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he could find time for, and sometimes his studies directed his reading. Whilst he was engaged with Brown's "Moral Philosophy" at the University, being amused with the allusions to Martinus Scriblerus, he got from the library a comfortable English edition, in six or eight volumes, of the works of the author of Scriblerus' Memoirs, and perused the whole edition.
It may not be generally known that about the time he assumed charge of the Messenger, the editor was a candidate for the chair in the University that had been vacated by Prof. George Tucker and obtained a number of very strong testimonials, among which were those from his two preceptors, Prof. Geo. Tucker and President Thos. R. Dew. He was beaten by Dr. McGuffy, who had already attained what he could only hope for. Had he then been placed in the service of his Alma Mater, he would have striven to achieve for his department what Dr. John B. Minor did for that of law; and yet that grand teacher was defeated two or three times, by men of greater present prominence.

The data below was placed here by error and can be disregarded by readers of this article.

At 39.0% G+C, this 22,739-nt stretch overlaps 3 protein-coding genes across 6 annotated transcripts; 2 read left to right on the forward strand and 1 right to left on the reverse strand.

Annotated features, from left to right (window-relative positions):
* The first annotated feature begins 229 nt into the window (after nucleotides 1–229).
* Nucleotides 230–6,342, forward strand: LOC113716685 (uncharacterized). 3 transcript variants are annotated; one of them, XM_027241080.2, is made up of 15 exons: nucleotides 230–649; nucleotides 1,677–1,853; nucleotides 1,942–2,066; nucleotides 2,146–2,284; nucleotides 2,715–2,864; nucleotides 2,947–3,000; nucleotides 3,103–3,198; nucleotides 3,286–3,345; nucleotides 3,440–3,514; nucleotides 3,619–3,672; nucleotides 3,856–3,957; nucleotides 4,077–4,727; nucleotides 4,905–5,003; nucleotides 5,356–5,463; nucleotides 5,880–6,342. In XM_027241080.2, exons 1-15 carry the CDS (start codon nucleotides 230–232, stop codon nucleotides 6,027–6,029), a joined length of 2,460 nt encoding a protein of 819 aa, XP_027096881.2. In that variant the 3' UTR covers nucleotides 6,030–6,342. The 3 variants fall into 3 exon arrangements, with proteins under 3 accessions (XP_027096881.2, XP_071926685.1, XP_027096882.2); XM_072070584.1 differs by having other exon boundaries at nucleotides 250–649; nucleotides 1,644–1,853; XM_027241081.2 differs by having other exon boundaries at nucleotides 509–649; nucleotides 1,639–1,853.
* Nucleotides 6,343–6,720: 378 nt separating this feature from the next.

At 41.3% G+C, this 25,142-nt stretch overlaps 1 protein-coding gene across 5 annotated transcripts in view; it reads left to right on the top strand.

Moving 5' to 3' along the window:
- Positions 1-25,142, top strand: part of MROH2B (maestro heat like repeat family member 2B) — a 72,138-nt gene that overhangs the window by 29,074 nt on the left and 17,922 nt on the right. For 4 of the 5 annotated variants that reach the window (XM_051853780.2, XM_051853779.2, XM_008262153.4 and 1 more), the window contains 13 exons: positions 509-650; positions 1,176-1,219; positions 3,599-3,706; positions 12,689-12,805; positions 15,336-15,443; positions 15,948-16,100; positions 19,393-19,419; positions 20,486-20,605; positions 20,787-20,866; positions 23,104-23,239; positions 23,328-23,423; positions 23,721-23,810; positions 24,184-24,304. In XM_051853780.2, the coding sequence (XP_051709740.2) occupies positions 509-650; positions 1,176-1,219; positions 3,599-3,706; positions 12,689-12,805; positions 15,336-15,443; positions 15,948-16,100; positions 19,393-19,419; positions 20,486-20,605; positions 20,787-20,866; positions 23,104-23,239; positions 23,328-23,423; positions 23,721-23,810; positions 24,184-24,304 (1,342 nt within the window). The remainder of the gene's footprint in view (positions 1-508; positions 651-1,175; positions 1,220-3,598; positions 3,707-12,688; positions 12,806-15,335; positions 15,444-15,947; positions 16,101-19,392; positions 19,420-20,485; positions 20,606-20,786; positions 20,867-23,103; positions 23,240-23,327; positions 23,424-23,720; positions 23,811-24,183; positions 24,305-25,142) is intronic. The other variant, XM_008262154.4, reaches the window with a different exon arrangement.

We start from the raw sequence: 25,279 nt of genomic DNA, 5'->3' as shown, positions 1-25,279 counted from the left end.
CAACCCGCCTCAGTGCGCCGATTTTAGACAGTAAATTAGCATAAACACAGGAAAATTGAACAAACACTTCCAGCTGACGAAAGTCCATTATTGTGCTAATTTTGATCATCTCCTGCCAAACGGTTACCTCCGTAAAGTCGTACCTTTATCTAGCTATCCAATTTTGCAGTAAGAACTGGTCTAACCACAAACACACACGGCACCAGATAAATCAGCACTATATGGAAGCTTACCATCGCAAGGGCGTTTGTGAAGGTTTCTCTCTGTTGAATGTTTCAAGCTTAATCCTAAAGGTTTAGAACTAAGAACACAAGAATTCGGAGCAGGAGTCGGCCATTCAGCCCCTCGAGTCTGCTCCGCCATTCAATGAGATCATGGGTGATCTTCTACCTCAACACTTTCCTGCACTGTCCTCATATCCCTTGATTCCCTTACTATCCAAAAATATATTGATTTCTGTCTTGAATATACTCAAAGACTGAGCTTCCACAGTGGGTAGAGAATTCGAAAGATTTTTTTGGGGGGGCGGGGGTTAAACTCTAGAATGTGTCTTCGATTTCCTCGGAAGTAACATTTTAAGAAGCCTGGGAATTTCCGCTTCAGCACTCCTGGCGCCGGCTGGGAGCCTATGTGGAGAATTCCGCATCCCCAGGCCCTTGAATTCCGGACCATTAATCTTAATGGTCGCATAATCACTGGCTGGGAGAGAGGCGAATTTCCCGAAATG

An incident occurred which was more amusing than humiliating. One day Wyatt brought into the plain editorial sanctum a card, which was soon followed by a handsome, well dressed and stately gentleman. He was greeted quite cordially, invited to a seat and an effort made to